Chicago, IL, January 30, 2015
photos courtesy of Dan Bostrom
This past weekend, I went to Chicago to attend the first ever Day of Diversity organized by the Association of Library Services for Children (ALSC) and Children’s Book Council (CBC). This event, which took place in conjunction with ALA’s Midwinter Conference, brought together 100 people from all parts of the book world including publishers, editors, librarians, booksellers, and authors. It included a mix of noted diversity advocates and newbies. The ultimate goal was to inform, engage, and ultimately find ways to turn talk into action.
Yesterday was the ALA Youth Media Awards, or the “Oscars of Children’s Literature” as they’re sometimes called. It was a big day for diversity. Diverse books and authors were honored across the board and we couldn’t be happier. Continue reading
In part 1 of this post, I spoke about my experience teaching in a nonverbal autistic classroom and its most meaningful takeaways. Part 2 explores respectful, useful resources for people on the autism spectrum, their family members, and educators.
A new year means a new chance to get to all the things you didn’t get to last year. And by “things,” what we really mean is BOOKS. We also know that reading diversely doesn’t happen by accident; it takes a concerted effort to read a wide range of books.
So, we thought we’d help on both counts by offering up a list of the diverse authors we’re resolving to read in 2015. Some are new, and some have just been on our list for years. This is the year we plan to get to them – perhaps this will be your year, too?
My final semester as an undergrad was crammed with experiences you might expect of someone full of excitement, optimism, and a lot of what-am-I-going-to-do-with-the-rest-of-my-life thoughts. Aside from the typical pre-graduation nerves, I—as a childhood education major—was about to reach the height of all of the lesson plan and unit plan writing, fieldwork observations, and hours of late-night studying: the student teaching experience.
In celebration of MLK Day today, we wanted to share two perspectives from Lee & Low staff members on why you should see Selma, the new movie based on the life of Martin Luther King, Jr. Much has been said about the lack of Academy Award nominations for the movie, but nevertheless moviegoers are uniformly in agreement that Selma is one of the best movies of the year. It offers a meaningful historical context for current events and a springboard for deep discussion, making it a valuable learning experience as well as a straight-up great movie.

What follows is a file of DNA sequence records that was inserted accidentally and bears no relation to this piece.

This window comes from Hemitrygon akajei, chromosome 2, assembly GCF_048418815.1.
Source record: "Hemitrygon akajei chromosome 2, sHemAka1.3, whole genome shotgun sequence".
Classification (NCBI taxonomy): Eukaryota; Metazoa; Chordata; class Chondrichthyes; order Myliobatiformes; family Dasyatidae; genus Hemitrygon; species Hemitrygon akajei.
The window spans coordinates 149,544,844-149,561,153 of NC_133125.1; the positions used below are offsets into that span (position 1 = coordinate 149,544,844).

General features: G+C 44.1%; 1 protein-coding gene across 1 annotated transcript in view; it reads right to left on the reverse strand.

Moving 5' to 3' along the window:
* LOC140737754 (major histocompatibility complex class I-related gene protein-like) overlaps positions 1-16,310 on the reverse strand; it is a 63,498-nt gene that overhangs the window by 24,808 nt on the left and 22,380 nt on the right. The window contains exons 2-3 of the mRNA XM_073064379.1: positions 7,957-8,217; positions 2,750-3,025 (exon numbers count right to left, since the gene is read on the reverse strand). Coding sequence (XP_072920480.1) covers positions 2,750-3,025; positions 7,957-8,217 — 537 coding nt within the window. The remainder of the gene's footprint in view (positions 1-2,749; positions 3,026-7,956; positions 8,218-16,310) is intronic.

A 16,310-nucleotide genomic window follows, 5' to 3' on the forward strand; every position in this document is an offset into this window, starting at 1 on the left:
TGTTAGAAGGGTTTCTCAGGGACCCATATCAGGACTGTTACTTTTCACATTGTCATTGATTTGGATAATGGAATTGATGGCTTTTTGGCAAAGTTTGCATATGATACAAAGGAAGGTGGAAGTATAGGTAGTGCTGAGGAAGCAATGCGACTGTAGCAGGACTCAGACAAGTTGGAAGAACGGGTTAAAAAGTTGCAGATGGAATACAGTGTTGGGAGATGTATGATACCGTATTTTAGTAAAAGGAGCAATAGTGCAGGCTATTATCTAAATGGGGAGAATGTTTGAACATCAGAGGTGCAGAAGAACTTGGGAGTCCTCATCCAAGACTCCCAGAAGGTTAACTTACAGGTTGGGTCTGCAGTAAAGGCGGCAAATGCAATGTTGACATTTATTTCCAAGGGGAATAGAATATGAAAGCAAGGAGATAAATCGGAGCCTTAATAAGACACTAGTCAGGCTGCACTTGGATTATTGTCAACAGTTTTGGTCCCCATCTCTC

Here’s why we think seeing Selma is one of the best ways you could spend MLK Day: Continue reading
One of the fun things about reading fiction is imagining what the characters would look like, sound like, and act like in real life. And with the recent spike in YA-novels-turned-movies, it’s not a stretch to wonder who might be cast to play some of our favorite characters. There have been some great movies recently based on YA novels, but few of them have featured diverse casts or characters. So we thought we’d give Hollywood a little help and showcase a few of our favorite movie-worthy YA novels, and how we’d cast them: Continue reading
Happy Halloween everyone! We’ve got something even better than treats today: great news in diversity!
Apple CEO Tim Cook recently came out in an editorial published by Bloomberg Businessweek, saying that he is “proud to be gay,” and making him the first openly gay leader of a major U.S. company. This was the first time Cook addressed his orientation publicly, saying, “I don’t consider myself an activist, but I realize how much I’ve benefited from the sacrifice of others,” Cook wrote. “So if hearing that the CEO of Apple is gay can help someone struggling to come to terms with who he or she is, or bring comfort to anyone who feels alone, or inspire people to insist on their equality, then it’s worth the trade-off with my own privacy.” With more states and people accepting gay marriage and supporting LGBTQ rights, Cook’s move is inspirational and will hopefully lead to more acceptance within the workplace.